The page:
Initially the remit of EASA covered airworthiness only. When the Basic EASA Regulation (now Regulation 216/2008) was written it was realised that it was not practical to transfer some categories of aircraft to EASA. For these categories of aircraft, such as amateur-built aeroplanes, microlights and gyroplanes, the standards applied by the individual European States are so varied that a common standard for Europe could not be established - at least in the short term. This led to the creation of
Annex II to the Basic EASA Regulation, which defines those categories of aircraft that remain under national rules. As this segregation of aircraft categories is set out in the Basic EASA Regulation it applies to licensing and operations as well as to airworthiness. The CAA maintains a list of aircraft types that shows their classification as EASA or non-EASA in the Airworthiness publication CAP 747, which can be accessed via the CAA website.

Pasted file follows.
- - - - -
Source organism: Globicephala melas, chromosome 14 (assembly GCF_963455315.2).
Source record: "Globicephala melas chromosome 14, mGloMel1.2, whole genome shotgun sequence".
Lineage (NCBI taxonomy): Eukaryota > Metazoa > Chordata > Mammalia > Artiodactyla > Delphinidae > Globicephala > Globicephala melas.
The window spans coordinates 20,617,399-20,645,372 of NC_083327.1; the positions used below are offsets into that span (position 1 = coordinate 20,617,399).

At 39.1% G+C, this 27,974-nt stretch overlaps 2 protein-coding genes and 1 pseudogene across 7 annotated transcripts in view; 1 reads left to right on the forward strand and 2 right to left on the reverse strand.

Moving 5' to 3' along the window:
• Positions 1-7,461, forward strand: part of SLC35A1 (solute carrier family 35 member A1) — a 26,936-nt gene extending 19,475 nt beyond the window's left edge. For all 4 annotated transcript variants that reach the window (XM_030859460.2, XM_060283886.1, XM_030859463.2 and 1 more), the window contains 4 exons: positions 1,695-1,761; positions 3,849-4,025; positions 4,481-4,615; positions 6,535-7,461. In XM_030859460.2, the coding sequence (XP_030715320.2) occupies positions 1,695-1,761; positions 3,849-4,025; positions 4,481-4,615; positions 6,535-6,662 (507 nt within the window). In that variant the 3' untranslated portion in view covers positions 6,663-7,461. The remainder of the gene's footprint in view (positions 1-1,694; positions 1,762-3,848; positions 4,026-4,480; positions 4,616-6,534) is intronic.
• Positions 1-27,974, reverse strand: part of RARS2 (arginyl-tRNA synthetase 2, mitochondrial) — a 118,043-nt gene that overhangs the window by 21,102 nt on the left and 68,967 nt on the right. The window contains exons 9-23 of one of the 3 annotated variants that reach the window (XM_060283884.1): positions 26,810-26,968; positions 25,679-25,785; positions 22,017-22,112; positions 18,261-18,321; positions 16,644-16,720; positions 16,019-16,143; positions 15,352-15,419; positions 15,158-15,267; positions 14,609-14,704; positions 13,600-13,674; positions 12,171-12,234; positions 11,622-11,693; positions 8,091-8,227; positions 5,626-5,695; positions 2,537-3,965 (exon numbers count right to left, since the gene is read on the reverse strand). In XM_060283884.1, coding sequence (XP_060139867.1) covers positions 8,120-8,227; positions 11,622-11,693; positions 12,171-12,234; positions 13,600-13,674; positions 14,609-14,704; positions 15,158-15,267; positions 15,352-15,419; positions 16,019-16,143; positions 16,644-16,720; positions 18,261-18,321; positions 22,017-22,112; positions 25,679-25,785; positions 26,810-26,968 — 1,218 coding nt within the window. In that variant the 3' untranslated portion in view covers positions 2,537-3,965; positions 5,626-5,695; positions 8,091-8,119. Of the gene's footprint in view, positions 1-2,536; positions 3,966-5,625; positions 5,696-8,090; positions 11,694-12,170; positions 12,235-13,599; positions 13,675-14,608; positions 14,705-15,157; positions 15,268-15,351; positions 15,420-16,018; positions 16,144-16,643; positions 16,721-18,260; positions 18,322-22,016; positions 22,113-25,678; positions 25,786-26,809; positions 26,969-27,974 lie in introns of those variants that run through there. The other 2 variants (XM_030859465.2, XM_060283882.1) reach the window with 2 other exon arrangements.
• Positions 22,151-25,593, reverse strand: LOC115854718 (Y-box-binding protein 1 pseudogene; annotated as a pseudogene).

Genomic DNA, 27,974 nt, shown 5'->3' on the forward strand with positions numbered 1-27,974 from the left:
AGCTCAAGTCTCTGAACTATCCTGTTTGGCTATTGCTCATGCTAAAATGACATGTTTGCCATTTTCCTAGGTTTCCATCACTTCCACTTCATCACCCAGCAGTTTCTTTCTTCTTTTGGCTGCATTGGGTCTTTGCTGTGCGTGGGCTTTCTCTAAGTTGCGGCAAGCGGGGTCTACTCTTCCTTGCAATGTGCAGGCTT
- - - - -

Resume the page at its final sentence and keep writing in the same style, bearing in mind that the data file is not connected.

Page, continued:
An EASA aircraft can be defined as an aircraft that, if registered in an EU State, would be required to have an EASA Certificate of Airworthiness or Permit to Fly in order to fly legally. It is not valid to assume that any aircraft that has a permit to fly is a non-EASA aircraft. The EASA/non-EASA status of an individual aircraft registered in the UK can be verified by checking whether it has an EASA airworthiness certificate (CofA or Permit) or a UK national certificate. This can be done by accessing the registration details (via G-INFO) or examining the certificate of airworthiness or permit to fly of the